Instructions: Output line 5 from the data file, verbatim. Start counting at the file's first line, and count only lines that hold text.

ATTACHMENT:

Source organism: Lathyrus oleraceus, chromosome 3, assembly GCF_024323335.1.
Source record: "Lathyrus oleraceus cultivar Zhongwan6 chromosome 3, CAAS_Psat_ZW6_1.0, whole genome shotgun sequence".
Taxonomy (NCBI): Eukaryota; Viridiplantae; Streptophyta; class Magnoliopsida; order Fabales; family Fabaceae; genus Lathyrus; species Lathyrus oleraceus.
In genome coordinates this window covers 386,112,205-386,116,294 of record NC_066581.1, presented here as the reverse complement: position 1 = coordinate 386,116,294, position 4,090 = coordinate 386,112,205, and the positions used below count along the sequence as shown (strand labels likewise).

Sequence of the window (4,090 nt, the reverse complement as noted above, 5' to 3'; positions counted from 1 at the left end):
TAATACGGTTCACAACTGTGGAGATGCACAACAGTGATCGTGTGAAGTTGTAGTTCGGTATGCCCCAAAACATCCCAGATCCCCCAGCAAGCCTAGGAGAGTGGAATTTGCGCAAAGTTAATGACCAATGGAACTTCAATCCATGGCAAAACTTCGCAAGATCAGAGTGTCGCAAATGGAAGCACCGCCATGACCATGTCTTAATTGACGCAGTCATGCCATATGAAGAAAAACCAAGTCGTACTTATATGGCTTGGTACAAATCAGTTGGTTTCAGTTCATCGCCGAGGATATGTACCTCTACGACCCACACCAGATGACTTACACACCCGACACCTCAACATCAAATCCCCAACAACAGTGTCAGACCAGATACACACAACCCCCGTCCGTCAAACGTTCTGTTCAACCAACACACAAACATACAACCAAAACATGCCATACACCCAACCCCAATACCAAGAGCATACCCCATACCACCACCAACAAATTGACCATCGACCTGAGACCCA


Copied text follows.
Sequence of the window (4,090 nt, the reverse complement as noted above, 5' to 3'; positions counted from 1 at the left end):